Tube Delays: Northern Line

commuters tube escalatorThe Northern Line, formerly known as the misery line, has seen the best rate of improvement over the past decade in reducing the level of delays.

Transport for London measures delays in what it calls Lost Customer Hours (LCH). These are calculated by multiplying the delays in minutes by the number of passengers. TfL records all delays over 2 minutes. It uses the financial year from April to March and splits the year in 13 equal periods for performance measurement.

Data in the London Underground Performance Almanac for the last full year shows there was an average of 139,252 Lost Customer Hours per period on the Northern line.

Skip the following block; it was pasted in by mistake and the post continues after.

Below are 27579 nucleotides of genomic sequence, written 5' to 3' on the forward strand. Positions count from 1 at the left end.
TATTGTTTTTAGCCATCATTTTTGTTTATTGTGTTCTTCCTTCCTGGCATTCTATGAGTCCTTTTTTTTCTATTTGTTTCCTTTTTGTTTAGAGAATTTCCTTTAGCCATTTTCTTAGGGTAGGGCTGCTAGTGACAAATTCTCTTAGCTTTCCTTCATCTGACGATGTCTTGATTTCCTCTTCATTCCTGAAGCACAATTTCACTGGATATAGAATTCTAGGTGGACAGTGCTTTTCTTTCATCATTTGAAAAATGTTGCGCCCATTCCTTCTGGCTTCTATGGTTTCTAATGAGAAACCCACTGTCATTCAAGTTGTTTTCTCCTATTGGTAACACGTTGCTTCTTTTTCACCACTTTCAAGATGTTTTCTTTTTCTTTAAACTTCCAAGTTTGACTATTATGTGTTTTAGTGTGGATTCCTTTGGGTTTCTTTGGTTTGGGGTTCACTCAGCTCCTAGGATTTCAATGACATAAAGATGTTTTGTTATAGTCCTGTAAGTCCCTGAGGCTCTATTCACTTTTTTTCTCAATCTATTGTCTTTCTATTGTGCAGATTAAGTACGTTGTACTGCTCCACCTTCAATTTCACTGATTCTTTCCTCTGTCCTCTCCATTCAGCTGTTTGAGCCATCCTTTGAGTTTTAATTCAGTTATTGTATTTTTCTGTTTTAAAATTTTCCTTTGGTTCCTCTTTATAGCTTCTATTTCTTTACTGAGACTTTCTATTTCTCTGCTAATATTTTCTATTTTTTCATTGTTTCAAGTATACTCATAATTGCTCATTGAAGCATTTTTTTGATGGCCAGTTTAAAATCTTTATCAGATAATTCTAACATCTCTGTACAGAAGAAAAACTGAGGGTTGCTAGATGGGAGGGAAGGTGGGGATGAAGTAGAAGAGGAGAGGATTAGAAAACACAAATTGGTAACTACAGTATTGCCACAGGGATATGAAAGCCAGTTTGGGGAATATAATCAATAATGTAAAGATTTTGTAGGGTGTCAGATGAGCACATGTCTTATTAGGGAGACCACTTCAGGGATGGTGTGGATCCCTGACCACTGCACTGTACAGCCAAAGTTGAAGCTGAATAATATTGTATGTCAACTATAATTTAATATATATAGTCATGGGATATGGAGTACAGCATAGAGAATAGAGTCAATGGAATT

LCH NOrthern

Comparing its recent performance with the average for 2003/06 shows a reduction in LCH of 76%, the best record on the network.

The line has one of the highest proportions of disruption caused by passengers. This accounted for 27% of the delays in 2014/15 compared to 17% across the network.

Delays caused by what TfL calls “customers and public action” include commuters taking ill, items dropped on the track and people jumping in front of trains. Documents from TfL show that more than 20 people a year kill themselves on the Underground.

Source data

See also

Central Line leads the lost hours league table of your Tube delays

Strikes are a commuting disaster, but what delays your daily Tube journey?

Passenger data reveals busiest stations where Tube strike will hit hardest